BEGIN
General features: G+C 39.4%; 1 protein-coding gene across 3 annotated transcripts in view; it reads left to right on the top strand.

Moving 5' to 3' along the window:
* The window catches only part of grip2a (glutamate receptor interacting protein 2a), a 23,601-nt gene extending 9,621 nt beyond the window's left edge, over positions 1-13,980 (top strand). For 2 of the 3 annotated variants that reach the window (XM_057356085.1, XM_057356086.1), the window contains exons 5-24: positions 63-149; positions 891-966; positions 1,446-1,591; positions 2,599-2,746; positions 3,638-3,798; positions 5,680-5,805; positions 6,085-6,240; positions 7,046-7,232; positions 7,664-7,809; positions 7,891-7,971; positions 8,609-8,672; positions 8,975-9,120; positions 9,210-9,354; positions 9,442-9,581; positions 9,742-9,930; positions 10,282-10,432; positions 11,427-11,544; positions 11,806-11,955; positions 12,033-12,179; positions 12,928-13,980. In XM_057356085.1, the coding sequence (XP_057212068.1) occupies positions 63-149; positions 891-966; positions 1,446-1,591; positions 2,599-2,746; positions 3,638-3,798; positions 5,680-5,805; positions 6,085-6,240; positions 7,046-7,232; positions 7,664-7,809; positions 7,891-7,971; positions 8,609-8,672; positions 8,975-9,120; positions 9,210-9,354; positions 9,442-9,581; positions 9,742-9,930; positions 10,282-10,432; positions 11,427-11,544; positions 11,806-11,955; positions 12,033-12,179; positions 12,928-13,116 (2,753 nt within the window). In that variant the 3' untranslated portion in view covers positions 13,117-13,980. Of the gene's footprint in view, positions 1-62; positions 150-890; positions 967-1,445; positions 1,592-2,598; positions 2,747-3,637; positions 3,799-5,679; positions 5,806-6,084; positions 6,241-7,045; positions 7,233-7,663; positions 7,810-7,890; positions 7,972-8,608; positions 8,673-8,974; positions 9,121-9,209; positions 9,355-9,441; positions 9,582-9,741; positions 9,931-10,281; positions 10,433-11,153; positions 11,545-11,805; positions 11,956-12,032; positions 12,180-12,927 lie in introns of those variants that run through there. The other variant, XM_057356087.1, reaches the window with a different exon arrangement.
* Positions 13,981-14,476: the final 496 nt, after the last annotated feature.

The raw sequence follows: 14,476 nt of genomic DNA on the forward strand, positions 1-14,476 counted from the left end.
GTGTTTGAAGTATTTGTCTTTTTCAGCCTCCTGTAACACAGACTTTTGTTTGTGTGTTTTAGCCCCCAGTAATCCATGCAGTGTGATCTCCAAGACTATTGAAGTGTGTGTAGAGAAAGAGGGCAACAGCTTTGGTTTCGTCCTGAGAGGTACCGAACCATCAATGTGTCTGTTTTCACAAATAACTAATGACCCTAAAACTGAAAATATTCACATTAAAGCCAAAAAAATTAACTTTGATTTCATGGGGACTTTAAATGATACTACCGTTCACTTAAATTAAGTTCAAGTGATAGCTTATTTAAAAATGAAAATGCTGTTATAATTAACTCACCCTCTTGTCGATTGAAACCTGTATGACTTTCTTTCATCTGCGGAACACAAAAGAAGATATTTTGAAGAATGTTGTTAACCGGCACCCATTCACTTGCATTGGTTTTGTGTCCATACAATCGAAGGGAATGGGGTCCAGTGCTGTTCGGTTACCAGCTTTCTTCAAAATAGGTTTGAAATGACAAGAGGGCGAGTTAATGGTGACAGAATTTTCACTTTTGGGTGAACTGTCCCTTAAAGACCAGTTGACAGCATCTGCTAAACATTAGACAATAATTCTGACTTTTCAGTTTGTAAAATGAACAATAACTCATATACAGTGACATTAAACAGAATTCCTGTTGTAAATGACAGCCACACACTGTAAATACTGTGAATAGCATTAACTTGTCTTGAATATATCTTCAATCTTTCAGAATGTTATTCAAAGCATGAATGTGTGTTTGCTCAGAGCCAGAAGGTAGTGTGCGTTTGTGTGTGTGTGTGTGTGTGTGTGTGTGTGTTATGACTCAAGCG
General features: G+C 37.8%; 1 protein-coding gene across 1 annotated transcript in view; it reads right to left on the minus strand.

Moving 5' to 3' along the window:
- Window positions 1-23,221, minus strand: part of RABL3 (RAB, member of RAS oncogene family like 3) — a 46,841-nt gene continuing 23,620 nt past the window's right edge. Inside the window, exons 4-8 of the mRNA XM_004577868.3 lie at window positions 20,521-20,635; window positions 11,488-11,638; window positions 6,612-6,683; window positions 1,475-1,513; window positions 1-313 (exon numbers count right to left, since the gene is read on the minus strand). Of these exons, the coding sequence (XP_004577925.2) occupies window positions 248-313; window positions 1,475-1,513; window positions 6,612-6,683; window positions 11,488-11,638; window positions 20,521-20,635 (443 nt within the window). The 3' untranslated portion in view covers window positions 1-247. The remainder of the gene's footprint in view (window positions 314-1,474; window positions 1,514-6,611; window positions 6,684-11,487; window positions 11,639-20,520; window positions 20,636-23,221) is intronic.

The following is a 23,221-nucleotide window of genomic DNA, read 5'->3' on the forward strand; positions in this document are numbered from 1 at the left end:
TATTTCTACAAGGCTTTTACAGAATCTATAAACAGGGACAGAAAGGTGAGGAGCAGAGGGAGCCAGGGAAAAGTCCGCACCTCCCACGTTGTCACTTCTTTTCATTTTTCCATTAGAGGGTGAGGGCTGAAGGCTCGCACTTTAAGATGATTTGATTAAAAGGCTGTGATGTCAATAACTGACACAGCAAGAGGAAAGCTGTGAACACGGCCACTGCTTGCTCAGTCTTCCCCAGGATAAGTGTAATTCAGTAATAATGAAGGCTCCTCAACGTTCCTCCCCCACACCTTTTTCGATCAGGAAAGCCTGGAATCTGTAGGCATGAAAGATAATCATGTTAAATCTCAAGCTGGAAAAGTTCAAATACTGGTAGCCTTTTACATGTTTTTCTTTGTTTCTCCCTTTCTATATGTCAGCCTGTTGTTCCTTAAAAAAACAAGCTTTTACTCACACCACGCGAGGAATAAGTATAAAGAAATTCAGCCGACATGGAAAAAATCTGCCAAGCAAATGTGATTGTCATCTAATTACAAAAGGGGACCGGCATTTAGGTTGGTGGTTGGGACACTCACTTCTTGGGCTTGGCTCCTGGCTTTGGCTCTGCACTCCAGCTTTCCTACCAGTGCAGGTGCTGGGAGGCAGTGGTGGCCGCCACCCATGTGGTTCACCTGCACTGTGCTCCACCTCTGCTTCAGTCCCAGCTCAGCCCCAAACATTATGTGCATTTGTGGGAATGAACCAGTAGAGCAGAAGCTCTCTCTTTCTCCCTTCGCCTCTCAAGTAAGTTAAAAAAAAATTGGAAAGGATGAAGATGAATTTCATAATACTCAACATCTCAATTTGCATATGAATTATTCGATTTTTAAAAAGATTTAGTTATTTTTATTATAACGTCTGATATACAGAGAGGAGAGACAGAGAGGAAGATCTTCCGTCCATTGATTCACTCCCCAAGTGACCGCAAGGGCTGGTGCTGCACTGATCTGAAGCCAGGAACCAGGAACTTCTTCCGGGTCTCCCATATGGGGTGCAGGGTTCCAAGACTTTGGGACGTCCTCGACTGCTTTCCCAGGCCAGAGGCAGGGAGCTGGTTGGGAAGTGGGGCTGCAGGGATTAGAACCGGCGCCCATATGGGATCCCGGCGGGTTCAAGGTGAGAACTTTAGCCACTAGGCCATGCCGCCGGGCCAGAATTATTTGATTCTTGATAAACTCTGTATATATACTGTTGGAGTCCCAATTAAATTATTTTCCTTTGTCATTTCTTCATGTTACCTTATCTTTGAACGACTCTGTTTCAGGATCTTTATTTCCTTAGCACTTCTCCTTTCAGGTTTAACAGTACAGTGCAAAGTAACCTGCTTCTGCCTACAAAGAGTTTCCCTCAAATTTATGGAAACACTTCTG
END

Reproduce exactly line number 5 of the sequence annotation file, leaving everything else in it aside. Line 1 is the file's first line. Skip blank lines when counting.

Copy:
The raw sequence follows: 14,476 nt of genomic DNA on the forward strand, positions 1-14,476 counted from the left end.